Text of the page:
Preliminary Thoughts on Ahmadinejad’s Re-election

The Iranian elections were the last of three crucial elections, the others being the Israeli and American elections, needed to establish a tone and general direction for peace negotiations across the Middle East. With the international community watching closely,  most experts agreed it would come down to a run-off between the top two candidates.  Shocking everyone except himself, Ahmadinejad won in a landslide victory with almost 63% of the national vote. With no viable alternatives, the opposition cried for foul and the notion of election fraud has been widely accepted by the media.

In an interview on Meet the Press, Vice President Biden attempted a restrained position on the outcome, “‘I have doubts, but withhold comment.’ He added that the Iranian government had suppressed crowds and limited free speech, which raised questions.”

While not mathematically conclusive, some specific aspects of the election are suspicious. Karroubi won a combined 7% in his native Lorestan and neighboring Khuzestan, after winning both with 55.5% and 36.7% respectively in 2005. While it is conceivable that many Karroubi supporters for whom Ahmadinejad was a second choice might have voted for the incumbent in the hopes of preventing a runoff, that such a large number would desert a favorite son on the first ballot even for htis reason strains credulity.

Similarly, Mousavi failed to carry his home province of East Azerbaijan and barely managed to win neighboring West Azerbaijan. While some are quick to point out Al Gore lost his home state of Tennessee, I think a more relevant precedent is Jimmy Carter carrying Georgia in the 1980 presidential election. Iranian politics are deeply divided according to ethnic lines and a poor showing in ones “home district” raises serious questions.

Beyond electoral speculation and analysis, the ballots were hand written and Iran experienced record breaking participation. Rapid and accurate results are characteristics not typically associated in elections using hand written ballots. Diving further in Sexton’s analysis, it becomes clear that Ahmadinejad’s victory most likely represents “an exaggerated figure”. However, whether that figure is only 3-5% outside the actual vote or something closer 20-30% cannot be determined from data available to us.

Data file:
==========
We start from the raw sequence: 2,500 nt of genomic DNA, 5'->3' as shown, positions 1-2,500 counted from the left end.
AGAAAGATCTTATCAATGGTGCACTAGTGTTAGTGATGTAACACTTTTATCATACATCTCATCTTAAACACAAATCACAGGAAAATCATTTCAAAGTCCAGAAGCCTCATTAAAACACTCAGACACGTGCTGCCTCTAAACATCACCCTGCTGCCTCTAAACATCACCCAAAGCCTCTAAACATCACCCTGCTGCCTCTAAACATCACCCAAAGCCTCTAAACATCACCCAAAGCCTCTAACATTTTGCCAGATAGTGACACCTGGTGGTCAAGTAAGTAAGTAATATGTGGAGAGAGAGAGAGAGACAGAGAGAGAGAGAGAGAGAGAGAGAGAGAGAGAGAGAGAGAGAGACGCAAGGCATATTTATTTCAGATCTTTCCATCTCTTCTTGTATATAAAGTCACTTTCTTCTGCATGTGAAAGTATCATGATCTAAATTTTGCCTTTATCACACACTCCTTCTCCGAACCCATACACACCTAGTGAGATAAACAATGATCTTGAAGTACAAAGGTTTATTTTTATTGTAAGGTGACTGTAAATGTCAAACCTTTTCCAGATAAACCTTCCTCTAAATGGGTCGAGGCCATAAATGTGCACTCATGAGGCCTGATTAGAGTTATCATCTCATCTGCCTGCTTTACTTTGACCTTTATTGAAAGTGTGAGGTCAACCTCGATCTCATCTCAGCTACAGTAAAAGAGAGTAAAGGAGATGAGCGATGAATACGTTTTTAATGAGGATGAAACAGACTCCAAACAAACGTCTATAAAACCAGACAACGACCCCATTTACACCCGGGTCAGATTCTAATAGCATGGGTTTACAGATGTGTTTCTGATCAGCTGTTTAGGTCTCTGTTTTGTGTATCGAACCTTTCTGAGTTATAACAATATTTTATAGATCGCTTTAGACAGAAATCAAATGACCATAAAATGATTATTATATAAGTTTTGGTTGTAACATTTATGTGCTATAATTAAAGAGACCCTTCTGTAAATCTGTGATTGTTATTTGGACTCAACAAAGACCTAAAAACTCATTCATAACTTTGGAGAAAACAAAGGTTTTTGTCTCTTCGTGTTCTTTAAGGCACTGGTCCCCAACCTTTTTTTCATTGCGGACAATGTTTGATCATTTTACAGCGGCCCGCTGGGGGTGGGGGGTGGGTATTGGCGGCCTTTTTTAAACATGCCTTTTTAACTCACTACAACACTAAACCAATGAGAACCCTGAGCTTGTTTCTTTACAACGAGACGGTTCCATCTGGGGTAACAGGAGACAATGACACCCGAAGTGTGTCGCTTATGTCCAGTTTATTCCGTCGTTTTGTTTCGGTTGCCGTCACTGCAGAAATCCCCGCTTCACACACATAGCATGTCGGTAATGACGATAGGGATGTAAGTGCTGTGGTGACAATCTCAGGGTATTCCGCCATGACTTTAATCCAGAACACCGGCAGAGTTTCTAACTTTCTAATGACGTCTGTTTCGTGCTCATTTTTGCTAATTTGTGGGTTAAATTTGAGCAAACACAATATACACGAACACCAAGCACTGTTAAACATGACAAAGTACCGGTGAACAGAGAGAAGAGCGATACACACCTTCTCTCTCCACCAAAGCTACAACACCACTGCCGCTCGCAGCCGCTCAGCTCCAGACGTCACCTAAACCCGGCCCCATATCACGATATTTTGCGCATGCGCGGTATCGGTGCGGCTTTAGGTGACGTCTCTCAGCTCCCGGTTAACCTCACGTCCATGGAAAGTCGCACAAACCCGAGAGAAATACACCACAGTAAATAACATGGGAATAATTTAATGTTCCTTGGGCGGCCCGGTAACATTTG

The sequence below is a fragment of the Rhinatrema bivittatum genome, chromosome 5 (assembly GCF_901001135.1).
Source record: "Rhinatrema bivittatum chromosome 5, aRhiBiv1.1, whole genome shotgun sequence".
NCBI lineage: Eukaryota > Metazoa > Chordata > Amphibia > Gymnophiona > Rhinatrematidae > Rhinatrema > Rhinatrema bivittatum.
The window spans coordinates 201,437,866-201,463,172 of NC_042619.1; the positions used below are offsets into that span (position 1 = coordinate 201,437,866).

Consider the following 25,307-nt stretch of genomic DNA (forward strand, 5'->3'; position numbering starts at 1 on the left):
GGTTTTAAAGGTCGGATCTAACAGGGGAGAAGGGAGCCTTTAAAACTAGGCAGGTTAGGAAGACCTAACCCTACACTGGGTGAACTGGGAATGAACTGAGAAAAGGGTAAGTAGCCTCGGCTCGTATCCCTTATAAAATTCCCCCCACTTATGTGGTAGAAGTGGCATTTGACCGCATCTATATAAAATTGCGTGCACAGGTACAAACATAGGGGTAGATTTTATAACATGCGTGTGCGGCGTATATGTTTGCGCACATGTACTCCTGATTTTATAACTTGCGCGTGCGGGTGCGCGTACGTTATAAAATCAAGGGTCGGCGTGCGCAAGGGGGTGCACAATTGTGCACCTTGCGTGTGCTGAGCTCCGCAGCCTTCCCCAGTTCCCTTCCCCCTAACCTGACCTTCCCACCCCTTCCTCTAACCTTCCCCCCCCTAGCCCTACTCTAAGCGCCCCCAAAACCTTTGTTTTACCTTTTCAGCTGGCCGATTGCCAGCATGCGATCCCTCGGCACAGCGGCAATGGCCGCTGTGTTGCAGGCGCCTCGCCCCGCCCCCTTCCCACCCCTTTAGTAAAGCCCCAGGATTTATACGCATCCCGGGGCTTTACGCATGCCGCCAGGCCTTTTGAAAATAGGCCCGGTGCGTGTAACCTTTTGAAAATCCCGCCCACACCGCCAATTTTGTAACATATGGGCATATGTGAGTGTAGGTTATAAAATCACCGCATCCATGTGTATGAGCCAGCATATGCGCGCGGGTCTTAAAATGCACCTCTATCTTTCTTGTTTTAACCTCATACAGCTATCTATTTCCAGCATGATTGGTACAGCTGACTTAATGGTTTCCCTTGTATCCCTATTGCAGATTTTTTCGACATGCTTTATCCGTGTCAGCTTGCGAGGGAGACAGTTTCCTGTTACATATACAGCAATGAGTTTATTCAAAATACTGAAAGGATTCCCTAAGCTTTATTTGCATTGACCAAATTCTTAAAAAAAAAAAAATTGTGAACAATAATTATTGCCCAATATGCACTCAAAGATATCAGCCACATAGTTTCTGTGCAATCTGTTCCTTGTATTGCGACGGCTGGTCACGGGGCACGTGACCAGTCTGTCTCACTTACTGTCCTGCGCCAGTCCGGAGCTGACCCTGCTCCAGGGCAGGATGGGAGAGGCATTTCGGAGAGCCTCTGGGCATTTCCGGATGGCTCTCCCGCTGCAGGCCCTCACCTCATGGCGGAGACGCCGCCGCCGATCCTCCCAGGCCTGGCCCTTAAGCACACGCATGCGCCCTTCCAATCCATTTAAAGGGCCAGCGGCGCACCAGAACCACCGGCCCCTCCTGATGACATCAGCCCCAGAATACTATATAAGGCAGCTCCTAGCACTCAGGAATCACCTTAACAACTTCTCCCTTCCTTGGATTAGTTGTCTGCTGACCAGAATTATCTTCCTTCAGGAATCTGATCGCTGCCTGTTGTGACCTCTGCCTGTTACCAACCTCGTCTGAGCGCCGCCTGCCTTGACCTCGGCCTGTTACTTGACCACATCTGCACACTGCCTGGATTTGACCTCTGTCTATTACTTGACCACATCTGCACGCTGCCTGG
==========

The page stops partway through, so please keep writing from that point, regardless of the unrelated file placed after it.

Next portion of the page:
Notwithstanding the upcoming challenges to the legitimacy of Iranian democracy, the allegations of election fraud and consequential re-election of Ahmadinejad was perhaps the best-case scenario for U.S. engagement with Iran. Ultimate authority in foreign policy matters lies with Ayatollah Khamenei. The election of either Mousavi or Ahmadinejad would not change his anti-American stance. Political pressure from Iranian Youth and the threat of another revolution are the only serious challenges to the status quo. Unprovoked by the US, Iran’s political turmoil might play exactly into Obama’s call for change.

If Ahmadinejad remains president and negotiations stall, he will undoubtedly serve as the scape-goat. Failure to establish diplomatic relations and a peaceful compromise of Iran’s nuclear program will lead to economic sanctions from the international community. Combining the questionable election with his polarizing nature, Ahmadinejad has little chance of encouraging meaningful international support in his second term.

Most importantly, Iran has addressed this election crisis with a complete disregard for free speech; even an official call for a recount was unable to quiet Mousavi supporters. Of course, these oppressive actions play exactly into Mousavi’s accusations. Furthermore, Ahmadinejad has shown little tact in addressing the opposition, who obviously need some more of reconciliation gesture, regardless of the elections legitimacy. Although predictions are futile until the results  of the recount confirm or ovberturn Ahmadinejad’s elections, short of a major political uprising, the international community should expect more of the same from Iran.

Imran Malik
Minaret of Freedom Institute


Minaret of Freedom Institute Program Assistant






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